Service to others has always been a calling for Keiser University graduate and Leon County Sheriff’s Deputy Wayne Webb. It’s a task he’s dedicated himself to most of his life. From his service in the U.S. military to his role as a law enforcement officer, compassion drives all he does.

“I’ve always believed in service to others,” said Deputy Webb. “To serve is truly a selfless act, an act of love for every human that you come into contact with.”

Following his graduation from Crystal River High School (Florida) in 1992, Deputy Webb joined the United States Army. He served four years as a motor transportation operator with the 10th Mountain Division in Ireland, Germany, and Africa. After returning to civilian life, Webb wanted a career that fulfilled his passion to assist others. He found that law enforcement was the perfect fit.

Webb’s generosity extends beyond his role of protecting citizens. He frequently finds himself purchasing food or supplies for someone in need and claims it’s all part of being a deputy.

With such a giving mentality, it’s no surprise that Deputy Webb jumped at the opportunity to assist when Keiser University student Rodney LaPorte, a criminal justice major at the Tallahassee campus, was looking for a mentor to help him on his path to becoming a police officer. Webb earned both an associate degree and Bachelor of Arts in Criminal Justice from KU Tallahassee and was eager to lend a hand.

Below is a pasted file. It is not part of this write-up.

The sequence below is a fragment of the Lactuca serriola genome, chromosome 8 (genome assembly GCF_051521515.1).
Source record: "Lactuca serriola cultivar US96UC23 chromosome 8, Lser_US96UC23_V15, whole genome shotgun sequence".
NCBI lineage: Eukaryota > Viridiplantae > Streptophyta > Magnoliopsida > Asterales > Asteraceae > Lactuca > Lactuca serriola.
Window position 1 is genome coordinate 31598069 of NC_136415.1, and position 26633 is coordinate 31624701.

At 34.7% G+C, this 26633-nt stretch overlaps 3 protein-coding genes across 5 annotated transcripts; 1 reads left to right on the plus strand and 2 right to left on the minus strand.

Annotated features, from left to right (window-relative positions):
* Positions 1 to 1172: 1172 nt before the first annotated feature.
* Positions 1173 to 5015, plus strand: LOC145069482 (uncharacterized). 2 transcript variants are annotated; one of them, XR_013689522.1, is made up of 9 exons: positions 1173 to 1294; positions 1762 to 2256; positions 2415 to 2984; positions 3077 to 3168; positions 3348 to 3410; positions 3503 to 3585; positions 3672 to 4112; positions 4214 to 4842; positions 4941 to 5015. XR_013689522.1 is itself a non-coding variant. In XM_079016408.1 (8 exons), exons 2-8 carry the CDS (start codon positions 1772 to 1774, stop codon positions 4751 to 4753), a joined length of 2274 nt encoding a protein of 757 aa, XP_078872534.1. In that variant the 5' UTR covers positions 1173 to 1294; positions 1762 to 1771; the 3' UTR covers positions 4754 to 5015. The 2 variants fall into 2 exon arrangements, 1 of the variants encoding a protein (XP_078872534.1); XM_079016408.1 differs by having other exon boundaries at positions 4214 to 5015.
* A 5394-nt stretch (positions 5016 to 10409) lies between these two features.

“I was immediately impressed with Rodney as he is a brilliant young man,” said Deputy Webb. “He is very well spoken and has no problem articulating his ideas. I believe he will be a huge asset to any agency that chooses to hire him in the future.”

Born in Port-au-Prince, Haiti, LaPorte shares a similar pledge to giving and holds similar ambitions as Deputy Webb. After moving to Florida in 2016, he graduated from Leon High School in Tallahassee. Like Webb, he is passionate about volunteer work. He serves as the Student Government Association vice president at Keiser University Tallahassee and as a volunteer at his church where he spends most Saturdays ensuring the cathedral is clean from top to bottom.

Their paths will soon have another parallel; like Deputy Webb, LaPorte hopes to join the U.S. Armed Forces before pursuing his career in law enforcement. “After graduation, I plan to join the U.S. Army in service to the country that I wish to call home someday,” said LaPorte.

LaPorte hopes to continue learning from Deputy Webb and has even considered the prospect of serving alongside him one day. “My ultimate career goal is to become a Leon County Deputy.”

The pair may certainly seem like two of a kind. But if you ask them, they’ll tell you it’s just part of the job for a law enforcement officer.

“This isn’t just a job, it’s more of a calling,” said Webb. “Helping citizens in their time of need is one of the greatest services we can provide.”

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